… since last two decades, research towards making machines conscious has gained great momentum
Surely not? My perception of the state of play is quite different, at any rate; it seems to me that the optimism and energy which was evident in the quest for machine consciousness twenty or perhaps thirty years ago has gradually ebbed. Not that anyone has really changed their minds on the ultimate feasibility of a conscious artefact, but expectations about when it might be achieved have generally been slipped back further into the future. Effort has been redirected towards related but more tractable problems, ones that typically move us on in useful ways but do not attempt to crack the big challenge in a single bite. You could say that the grand project was in a state of decline, though I think it would be kinder and perhaps more accurate to say it has moved into a period of greater maturity.
That optimistic aside was from Starzyk and Prasad, at the start of their paper A Computational Model of Machine Consciousness in the International Journal of Machine Consciousness. It’s not really fair to describe what they’re offering as GOFAI (Good Old-Fashioned Artificial Intelligence) in the original derogatory sense of the term, but I thought their paper had a definite whiff of the heady optimism of those earlier days.
Notwithstanding that optimism their view is that there are still some bits of foundational work to be done…
there is a lack of a physical description of consciousness that could become a foundation for such models.
…and of course they propose to fill the gap.
They start off with a tip of the hat to five axioms proposed by Aleksander and Dunmall back in 2003 which suggest essential functional properties of a conscious system: embodiment and situatedness, episodic memory, attention, goals and motivation, and emotions. These are said to be necessary but not sufficient conditions for consciousness. If we were in an argumentative mood, I think we could put together a case that some of these are not necessarily essential but we can take it as a useful list for all practical purposes, which is very much where Starzyk and Prasad are coming from.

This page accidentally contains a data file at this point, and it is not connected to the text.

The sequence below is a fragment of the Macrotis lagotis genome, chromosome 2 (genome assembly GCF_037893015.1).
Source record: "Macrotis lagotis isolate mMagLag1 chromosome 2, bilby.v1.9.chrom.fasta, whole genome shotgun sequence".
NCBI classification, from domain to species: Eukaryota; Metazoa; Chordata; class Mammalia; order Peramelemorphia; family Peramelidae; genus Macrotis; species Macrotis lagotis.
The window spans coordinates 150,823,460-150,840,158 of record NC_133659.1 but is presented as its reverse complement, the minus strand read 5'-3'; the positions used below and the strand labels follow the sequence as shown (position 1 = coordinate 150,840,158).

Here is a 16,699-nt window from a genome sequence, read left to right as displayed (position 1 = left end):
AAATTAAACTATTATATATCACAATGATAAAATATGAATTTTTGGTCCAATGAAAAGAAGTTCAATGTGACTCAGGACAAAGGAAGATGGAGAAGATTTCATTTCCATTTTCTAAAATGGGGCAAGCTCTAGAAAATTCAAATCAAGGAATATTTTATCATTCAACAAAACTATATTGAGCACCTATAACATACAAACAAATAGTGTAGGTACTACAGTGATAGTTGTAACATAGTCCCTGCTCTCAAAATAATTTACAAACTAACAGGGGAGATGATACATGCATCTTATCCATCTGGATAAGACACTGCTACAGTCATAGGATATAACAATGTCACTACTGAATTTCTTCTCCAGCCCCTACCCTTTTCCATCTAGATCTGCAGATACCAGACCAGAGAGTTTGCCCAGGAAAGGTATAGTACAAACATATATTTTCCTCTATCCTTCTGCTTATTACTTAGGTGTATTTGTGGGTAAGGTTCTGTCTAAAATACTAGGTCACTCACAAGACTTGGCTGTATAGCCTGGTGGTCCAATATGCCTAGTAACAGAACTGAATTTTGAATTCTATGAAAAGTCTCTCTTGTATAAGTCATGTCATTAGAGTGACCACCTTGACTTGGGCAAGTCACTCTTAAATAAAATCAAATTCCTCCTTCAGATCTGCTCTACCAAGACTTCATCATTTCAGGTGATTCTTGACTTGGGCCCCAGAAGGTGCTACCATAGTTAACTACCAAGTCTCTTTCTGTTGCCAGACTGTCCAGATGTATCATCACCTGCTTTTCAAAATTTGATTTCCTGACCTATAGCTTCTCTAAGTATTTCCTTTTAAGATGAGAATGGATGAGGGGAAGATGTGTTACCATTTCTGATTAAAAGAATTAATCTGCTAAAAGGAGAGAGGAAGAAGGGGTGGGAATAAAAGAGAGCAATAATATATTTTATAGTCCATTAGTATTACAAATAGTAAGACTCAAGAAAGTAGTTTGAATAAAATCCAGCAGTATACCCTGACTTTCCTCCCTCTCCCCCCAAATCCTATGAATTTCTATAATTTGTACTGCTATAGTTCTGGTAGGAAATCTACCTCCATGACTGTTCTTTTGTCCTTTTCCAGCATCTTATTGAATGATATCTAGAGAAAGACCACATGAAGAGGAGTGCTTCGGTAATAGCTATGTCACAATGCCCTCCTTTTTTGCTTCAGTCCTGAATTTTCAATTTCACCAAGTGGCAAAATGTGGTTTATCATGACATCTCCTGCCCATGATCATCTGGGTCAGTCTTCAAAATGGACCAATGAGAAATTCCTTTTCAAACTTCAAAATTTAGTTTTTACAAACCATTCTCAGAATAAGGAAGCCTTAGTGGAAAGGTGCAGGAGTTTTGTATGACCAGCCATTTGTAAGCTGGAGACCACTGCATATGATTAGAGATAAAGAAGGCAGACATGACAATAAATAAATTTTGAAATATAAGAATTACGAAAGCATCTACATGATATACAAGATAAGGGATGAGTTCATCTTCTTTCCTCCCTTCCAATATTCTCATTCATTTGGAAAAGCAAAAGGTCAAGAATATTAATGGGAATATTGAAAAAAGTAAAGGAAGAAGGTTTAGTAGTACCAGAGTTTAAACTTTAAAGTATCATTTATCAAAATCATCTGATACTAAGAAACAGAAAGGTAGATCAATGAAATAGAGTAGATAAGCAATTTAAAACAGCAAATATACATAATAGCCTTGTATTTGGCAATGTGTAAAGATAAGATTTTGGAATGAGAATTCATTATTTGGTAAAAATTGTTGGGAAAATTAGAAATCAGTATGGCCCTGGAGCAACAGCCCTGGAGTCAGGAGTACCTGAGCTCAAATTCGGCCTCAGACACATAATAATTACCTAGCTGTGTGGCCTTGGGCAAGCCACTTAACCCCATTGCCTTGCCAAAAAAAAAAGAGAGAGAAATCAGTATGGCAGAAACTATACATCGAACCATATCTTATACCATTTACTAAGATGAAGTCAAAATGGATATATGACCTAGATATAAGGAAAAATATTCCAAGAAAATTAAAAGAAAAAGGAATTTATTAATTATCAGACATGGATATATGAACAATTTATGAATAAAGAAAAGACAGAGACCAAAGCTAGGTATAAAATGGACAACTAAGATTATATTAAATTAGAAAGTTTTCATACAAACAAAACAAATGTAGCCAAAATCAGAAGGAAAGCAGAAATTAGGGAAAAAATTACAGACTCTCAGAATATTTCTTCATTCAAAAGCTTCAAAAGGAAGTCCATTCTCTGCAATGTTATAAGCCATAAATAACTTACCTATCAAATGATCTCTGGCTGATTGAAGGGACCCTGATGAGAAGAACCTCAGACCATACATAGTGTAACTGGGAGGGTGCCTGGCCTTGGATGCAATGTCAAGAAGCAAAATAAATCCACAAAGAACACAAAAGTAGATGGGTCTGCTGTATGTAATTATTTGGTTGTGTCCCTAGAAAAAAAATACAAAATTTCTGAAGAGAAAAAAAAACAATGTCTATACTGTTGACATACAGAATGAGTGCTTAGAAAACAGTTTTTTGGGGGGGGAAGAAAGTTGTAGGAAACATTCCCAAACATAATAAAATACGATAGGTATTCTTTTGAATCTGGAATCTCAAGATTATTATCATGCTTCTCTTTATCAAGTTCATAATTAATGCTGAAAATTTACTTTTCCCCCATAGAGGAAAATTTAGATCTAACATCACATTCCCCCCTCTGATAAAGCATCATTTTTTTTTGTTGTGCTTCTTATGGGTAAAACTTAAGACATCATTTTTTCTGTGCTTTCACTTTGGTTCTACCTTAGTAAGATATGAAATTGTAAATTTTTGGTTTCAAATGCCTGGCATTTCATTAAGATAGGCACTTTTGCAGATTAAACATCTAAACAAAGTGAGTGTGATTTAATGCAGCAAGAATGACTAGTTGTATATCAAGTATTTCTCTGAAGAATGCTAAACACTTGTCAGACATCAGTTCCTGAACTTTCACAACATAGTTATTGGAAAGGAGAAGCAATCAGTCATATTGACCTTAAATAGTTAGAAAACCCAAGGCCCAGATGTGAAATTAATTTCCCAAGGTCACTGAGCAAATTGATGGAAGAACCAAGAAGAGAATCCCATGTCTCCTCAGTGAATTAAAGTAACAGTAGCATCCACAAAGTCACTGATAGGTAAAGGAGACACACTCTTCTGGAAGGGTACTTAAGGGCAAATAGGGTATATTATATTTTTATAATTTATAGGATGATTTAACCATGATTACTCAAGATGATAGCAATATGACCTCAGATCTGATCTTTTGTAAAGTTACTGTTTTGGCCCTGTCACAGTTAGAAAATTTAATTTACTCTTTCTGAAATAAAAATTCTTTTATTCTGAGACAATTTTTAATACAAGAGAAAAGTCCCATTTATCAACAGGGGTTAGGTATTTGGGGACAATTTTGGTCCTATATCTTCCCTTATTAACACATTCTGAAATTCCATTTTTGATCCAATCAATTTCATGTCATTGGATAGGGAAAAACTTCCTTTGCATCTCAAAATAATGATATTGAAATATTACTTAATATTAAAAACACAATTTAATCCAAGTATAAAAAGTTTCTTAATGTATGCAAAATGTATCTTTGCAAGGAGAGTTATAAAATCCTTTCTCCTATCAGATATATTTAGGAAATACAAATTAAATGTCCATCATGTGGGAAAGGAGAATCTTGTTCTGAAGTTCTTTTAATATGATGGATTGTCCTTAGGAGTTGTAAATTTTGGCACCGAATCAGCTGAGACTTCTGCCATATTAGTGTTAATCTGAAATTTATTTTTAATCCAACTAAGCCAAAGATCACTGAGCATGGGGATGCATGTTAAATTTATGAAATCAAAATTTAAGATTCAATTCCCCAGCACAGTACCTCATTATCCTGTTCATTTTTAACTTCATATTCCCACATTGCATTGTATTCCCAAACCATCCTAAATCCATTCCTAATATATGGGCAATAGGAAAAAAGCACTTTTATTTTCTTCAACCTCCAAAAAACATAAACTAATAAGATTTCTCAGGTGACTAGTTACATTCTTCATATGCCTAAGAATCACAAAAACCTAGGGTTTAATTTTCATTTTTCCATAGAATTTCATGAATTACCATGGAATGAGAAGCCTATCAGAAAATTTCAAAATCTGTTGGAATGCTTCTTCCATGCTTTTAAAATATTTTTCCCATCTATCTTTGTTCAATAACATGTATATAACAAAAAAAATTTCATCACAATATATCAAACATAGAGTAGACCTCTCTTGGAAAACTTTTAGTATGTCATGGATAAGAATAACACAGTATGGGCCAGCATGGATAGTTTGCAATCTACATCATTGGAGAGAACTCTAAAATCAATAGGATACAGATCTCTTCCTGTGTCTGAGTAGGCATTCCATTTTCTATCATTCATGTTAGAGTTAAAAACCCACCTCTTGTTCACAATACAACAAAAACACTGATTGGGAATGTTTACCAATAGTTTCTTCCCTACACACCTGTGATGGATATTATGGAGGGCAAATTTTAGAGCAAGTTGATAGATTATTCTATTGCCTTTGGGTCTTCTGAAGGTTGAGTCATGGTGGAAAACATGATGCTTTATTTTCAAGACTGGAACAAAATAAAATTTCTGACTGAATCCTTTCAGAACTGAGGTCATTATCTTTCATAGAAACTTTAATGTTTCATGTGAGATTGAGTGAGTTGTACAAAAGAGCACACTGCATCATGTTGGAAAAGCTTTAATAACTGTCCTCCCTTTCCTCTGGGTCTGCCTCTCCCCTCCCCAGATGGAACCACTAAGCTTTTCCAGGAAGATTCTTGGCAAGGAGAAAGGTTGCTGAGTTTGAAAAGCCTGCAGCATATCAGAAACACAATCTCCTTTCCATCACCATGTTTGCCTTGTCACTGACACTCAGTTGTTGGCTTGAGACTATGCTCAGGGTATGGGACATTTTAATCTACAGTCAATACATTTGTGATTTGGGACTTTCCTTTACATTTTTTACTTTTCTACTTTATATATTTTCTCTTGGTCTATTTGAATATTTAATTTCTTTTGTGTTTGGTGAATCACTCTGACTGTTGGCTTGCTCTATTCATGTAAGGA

They give a quick review to some scientific theories (oddly John Searle gets a mention here) and then some philosophical ones. This is avowedly not a comprehensive survey, nor a very lengthy one and the selection is idiosyncratic. Prominent mentions go to Rosenthal’s HOT (Higher Order Theory – roughly the view that a thought is conscious if there is another thought about it) and Baars’ Global Workspace (which must be the most-cited theoretical model by some distance).
In an unexpected and refreshing leap away from the Anglo-Saxon tradition they also cite Nisargadatta, a leading exponent of the Advaita tradition on the distinction between awareness and consciousness. The two words have been recruited to deal with a lot of different distinctions over the years: generally I think ‘awareness’ tends to get used for mere sensory operation or something of that kind which ‘consciousness’ is reserved for something more ruminative. Nisargadatta seems to be on a different tack:
When he uses the term “consciousness”, he seems to equate that term with the knowledge of “I Am”. On the other hand, when he talks about “awareness”, he points to the absolute, something altogether beyond consciousness, which exists non-dualistically irrespective of the presence or absence of consciousness. Thus, according to him, awareness comes first and it exists always. Consciousness can appear and disappear, but awareness always remains.
But then we’re also told:
A plant may be aware of a damage done to it [!], but it cannot be conscious about it, since it is not intelligent. In a similar way a worm cut in half is aware and may even feel the pain but it is not conscious about its own body being destroyed.
To allow awareness to a plant seems like the last extreme of generosity in this area – right at the final point before we tip over into outright panpsychism- but in general these remarks makes it sound more as if we’re dealing with something like the kind of distinction we’re most used to.